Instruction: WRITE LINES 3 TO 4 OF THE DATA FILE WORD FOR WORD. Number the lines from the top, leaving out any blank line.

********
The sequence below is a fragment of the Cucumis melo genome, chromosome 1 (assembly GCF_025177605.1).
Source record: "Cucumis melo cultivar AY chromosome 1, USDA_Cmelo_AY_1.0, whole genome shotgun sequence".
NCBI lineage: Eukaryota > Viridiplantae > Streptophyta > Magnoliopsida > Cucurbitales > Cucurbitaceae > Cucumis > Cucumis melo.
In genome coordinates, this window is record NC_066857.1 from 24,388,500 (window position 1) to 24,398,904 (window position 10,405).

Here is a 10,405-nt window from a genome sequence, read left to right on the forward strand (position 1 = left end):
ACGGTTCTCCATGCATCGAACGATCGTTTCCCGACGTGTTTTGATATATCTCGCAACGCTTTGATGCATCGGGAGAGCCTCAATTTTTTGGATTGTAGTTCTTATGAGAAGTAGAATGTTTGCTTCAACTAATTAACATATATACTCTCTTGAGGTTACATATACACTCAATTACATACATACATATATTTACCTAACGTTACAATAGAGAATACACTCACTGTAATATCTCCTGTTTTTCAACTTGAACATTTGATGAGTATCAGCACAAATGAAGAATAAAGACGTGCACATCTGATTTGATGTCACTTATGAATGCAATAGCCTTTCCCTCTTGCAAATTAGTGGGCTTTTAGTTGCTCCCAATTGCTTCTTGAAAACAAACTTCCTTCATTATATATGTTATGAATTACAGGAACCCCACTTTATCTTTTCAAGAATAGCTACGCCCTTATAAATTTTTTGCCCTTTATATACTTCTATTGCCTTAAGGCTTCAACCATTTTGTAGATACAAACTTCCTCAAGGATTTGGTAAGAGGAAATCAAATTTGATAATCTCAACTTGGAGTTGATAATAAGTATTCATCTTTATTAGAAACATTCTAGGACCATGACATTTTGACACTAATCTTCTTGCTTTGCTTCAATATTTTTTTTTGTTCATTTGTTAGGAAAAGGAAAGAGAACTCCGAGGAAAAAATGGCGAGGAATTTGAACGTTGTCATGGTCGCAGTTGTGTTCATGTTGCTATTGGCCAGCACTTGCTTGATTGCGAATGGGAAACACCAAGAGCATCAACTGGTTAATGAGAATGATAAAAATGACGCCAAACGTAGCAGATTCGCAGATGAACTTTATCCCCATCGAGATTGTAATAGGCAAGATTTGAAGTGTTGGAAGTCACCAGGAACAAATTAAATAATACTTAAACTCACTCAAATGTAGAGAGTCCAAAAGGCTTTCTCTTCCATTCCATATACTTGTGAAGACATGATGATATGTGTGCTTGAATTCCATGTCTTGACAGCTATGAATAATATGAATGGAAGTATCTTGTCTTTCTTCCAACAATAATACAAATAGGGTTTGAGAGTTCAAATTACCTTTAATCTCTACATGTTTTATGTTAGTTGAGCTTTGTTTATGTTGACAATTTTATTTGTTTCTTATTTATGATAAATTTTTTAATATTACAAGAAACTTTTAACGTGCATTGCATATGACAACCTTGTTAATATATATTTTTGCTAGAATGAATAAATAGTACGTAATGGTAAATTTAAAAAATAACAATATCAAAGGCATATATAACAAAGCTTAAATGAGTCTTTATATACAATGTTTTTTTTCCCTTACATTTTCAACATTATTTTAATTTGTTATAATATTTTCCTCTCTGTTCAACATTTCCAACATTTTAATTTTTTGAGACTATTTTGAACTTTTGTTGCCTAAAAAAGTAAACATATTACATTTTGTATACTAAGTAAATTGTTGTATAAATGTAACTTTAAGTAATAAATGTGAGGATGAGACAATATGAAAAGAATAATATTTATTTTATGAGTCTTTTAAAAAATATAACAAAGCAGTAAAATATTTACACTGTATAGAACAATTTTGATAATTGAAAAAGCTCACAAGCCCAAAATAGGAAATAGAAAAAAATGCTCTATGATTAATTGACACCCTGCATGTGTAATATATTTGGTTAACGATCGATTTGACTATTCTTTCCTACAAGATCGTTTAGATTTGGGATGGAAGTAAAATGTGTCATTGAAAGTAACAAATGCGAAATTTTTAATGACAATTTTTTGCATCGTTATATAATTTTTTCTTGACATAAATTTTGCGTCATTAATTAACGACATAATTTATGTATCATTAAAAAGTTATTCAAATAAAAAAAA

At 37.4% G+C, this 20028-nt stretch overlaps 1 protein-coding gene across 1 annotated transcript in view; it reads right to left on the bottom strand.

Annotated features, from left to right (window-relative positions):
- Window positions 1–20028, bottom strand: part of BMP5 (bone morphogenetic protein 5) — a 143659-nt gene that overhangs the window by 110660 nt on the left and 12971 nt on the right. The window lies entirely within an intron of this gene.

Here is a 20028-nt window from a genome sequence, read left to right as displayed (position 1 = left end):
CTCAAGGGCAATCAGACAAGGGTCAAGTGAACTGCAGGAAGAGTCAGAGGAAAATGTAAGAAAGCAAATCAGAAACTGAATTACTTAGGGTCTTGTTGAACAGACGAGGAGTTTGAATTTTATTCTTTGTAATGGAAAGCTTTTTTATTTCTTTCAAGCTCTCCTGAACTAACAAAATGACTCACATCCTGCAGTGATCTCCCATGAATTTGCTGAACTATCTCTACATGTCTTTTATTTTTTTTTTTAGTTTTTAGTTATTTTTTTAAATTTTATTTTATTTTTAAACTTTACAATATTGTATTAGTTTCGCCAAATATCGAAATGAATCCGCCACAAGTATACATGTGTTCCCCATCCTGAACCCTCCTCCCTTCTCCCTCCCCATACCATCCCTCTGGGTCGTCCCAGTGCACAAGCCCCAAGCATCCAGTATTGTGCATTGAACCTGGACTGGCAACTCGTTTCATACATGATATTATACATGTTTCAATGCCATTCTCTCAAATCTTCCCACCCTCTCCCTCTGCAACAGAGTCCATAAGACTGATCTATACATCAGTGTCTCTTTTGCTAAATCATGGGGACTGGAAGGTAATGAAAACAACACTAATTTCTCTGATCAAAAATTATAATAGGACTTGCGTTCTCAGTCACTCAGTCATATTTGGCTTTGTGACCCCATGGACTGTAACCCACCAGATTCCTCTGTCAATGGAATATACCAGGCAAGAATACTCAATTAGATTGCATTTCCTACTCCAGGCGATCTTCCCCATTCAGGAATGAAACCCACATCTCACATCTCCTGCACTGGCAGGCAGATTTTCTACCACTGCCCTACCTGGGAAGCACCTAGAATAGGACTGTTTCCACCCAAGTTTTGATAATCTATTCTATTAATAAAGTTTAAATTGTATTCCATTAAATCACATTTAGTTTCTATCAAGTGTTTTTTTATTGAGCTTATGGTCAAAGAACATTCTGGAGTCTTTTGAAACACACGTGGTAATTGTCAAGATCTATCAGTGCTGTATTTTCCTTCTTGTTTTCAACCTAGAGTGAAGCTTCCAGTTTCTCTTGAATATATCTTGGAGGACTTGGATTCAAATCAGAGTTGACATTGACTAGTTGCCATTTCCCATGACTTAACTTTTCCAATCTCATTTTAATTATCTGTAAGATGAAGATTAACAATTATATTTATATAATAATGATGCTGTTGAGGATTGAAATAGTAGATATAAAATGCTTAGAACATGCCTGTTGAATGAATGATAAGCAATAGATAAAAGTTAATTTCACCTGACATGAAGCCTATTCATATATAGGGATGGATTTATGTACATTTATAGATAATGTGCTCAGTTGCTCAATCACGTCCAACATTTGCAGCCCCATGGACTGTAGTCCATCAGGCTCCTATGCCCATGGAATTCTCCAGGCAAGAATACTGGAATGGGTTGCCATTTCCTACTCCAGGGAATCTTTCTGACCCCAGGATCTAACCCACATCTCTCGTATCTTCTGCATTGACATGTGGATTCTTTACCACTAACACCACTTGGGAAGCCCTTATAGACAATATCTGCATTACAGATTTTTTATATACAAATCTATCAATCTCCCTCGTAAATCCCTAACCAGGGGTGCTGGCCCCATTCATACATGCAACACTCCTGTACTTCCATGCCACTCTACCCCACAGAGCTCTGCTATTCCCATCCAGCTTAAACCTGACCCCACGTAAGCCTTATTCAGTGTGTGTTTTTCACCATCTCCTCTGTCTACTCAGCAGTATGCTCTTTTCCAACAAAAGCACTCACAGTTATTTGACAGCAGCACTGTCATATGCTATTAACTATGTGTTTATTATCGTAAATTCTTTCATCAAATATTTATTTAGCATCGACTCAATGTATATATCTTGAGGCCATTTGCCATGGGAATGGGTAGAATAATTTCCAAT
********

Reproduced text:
NCBI lineage: Eukaryota > Viridiplantae > Streptophyta > Magnoliopsida > Cucurbitales > Cucurbitaceae > Cucumis > Cucumis melo.
In genome coordinates, this window is record NC_066857.1 from 24,388,500 (window position 1) to 24,398,904 (window position 10,405).